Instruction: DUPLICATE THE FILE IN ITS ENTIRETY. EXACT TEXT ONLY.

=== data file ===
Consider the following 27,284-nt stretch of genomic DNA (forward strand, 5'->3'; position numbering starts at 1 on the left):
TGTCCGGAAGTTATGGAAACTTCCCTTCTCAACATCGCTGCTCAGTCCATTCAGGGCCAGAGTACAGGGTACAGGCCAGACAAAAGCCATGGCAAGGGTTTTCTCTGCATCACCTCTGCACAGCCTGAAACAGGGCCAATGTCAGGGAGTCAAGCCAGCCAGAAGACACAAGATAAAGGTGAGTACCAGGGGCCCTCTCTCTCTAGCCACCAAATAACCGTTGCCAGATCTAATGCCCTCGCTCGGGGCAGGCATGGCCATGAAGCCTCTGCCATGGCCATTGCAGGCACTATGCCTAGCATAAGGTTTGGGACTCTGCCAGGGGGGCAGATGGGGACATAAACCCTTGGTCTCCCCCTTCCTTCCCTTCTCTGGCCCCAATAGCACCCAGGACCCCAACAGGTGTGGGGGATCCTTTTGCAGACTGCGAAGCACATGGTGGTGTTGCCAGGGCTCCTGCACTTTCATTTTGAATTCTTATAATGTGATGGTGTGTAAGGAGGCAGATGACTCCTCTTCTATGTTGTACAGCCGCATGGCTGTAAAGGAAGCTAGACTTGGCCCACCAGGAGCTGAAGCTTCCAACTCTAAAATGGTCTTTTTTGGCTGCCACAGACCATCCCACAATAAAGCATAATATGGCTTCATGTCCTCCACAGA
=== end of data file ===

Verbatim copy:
Consider the following 27,284-nt stretch of genomic DNA (forward strand, 5'->3'; position numbering starts at 1 on the left):
TGTCCGGAAGTTATGGAAACTTCCCTTCTCAACATCGCTGCTCAGTCCATTCAGGGCCAGAGTACAGGGTACAGGCCAGACAAAAGCCATGGCAAGGGTTTTCTCTGCATCACCTCTGCACAGCCTGAAACAGGGCCAATGTCAGGGAGTCAAGCCAGCCAGAAGACACAAGATAAAGGTGAGTACCAGGGGCCCTCTCTCTCTAGCCACCAAATAACCGTTGCCAGATCTAATGCCCTCGCTCGGGGCAGGCATGGCCATGAAGCCTCTGCCATGGCCATTGCAGGCACTATGCCTAGCATAAGGTTTGGGACTCTGCCAGGGGGGCAGATGGGGACATAAACCCTTGGTCTCCCCCTTCCTTCCCTTCTCTGGCCCCAATAGCACCCAGGACCCCAACAGGTGTGGGGGATCCTTTTGCAGACTGCGAAGCACATGGTGGTGTTGCCAGGGCTCCTGCACTTTCATTTTGAATTCTTATAATGTGATGGTGTGTAAGGAGGCAGATGACTCCTCTTCTATGTTGTACAGCCGCATGGCTGTAAAGGAAGCTAGACTTGGCCCACCAGGAGCTGAAGCTTCCAACTCTAAAATGGTCTTTTTTGGCTGCCACAGACCATCCCACAATAAAGCATAATATGGCTTCATGTCCTCCACAGA